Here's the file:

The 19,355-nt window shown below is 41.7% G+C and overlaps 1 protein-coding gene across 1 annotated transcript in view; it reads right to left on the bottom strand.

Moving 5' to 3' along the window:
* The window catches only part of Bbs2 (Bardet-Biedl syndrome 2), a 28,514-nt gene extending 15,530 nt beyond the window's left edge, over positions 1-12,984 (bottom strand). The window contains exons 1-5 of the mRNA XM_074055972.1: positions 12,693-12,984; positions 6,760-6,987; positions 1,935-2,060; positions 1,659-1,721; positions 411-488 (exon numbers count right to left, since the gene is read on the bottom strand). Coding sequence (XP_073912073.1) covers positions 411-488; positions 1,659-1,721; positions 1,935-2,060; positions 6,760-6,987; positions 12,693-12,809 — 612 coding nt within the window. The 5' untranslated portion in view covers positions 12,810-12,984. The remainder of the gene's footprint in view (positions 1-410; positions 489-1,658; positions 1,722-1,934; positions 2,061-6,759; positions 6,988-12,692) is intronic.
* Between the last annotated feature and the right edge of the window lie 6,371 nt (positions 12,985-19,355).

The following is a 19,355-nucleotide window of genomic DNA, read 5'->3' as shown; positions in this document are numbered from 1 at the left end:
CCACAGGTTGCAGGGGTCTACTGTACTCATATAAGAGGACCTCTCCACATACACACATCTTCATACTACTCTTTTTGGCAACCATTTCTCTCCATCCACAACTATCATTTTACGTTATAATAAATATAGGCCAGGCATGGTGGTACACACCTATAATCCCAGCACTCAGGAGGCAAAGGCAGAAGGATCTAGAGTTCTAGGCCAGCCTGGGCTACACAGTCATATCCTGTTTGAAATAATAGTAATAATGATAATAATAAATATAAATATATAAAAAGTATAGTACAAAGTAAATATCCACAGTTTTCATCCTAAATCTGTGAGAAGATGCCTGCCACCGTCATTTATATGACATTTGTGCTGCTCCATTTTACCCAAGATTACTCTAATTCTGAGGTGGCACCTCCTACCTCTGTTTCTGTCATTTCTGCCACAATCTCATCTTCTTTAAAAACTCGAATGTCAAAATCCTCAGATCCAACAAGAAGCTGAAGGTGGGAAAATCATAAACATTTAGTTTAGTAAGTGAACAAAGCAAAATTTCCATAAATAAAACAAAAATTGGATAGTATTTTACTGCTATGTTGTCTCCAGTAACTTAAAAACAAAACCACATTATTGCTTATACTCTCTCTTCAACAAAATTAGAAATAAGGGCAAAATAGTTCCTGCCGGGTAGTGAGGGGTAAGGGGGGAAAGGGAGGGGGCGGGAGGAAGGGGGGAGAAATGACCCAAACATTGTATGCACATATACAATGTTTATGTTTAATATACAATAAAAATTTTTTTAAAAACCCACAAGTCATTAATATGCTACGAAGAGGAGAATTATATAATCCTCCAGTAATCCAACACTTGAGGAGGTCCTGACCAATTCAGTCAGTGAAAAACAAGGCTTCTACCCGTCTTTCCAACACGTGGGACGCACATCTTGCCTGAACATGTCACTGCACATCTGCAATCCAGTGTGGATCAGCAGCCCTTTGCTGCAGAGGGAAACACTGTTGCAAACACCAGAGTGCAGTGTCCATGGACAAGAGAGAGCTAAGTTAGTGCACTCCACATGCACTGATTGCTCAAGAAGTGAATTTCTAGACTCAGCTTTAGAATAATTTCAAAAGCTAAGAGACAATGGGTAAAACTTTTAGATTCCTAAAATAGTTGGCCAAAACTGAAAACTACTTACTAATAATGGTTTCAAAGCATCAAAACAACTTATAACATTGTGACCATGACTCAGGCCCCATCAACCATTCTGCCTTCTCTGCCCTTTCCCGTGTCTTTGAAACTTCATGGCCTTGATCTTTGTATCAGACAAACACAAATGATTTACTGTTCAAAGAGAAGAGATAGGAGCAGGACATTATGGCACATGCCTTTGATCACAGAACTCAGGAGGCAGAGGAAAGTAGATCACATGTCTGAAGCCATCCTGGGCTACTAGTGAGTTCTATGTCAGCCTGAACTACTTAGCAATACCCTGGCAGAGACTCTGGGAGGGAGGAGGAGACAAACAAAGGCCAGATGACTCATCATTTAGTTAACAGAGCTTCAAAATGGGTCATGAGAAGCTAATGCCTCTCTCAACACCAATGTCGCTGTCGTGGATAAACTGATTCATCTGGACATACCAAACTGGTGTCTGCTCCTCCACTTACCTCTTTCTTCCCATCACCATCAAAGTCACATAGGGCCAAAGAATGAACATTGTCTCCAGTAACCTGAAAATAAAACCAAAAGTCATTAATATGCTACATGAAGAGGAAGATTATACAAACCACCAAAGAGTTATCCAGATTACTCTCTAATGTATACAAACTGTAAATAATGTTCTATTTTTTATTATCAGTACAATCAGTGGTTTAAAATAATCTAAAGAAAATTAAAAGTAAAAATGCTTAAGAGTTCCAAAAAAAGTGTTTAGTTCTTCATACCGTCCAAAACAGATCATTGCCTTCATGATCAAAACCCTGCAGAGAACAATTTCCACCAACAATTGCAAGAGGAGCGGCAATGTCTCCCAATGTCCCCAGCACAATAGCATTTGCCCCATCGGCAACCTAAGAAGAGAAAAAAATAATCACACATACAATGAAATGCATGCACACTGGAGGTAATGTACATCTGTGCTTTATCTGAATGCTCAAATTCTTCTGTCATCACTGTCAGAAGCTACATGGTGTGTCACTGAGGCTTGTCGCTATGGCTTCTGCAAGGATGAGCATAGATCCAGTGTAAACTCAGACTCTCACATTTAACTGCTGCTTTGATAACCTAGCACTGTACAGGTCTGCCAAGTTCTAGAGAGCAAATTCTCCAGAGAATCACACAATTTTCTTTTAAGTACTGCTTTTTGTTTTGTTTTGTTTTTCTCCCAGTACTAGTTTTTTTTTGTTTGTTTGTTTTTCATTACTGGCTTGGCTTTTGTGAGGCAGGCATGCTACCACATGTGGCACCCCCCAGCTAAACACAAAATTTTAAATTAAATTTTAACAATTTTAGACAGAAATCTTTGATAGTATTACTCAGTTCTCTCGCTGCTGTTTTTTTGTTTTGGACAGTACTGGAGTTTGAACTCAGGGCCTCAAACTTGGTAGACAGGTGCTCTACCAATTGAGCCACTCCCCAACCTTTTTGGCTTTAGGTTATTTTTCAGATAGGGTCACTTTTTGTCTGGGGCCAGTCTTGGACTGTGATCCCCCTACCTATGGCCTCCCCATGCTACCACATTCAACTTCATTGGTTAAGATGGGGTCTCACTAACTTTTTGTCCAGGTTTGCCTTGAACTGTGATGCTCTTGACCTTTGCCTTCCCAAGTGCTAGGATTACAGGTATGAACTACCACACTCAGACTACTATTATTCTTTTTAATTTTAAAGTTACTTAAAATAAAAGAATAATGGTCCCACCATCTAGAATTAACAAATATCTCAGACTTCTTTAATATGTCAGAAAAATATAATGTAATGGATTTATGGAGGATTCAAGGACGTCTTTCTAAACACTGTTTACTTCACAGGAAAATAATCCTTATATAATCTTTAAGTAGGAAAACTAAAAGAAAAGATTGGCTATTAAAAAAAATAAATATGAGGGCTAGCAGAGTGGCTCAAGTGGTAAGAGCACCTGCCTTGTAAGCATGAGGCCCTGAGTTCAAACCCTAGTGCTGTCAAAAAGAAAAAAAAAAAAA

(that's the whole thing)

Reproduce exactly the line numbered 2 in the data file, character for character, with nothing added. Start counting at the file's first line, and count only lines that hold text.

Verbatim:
Moving 5' to 3' along the window: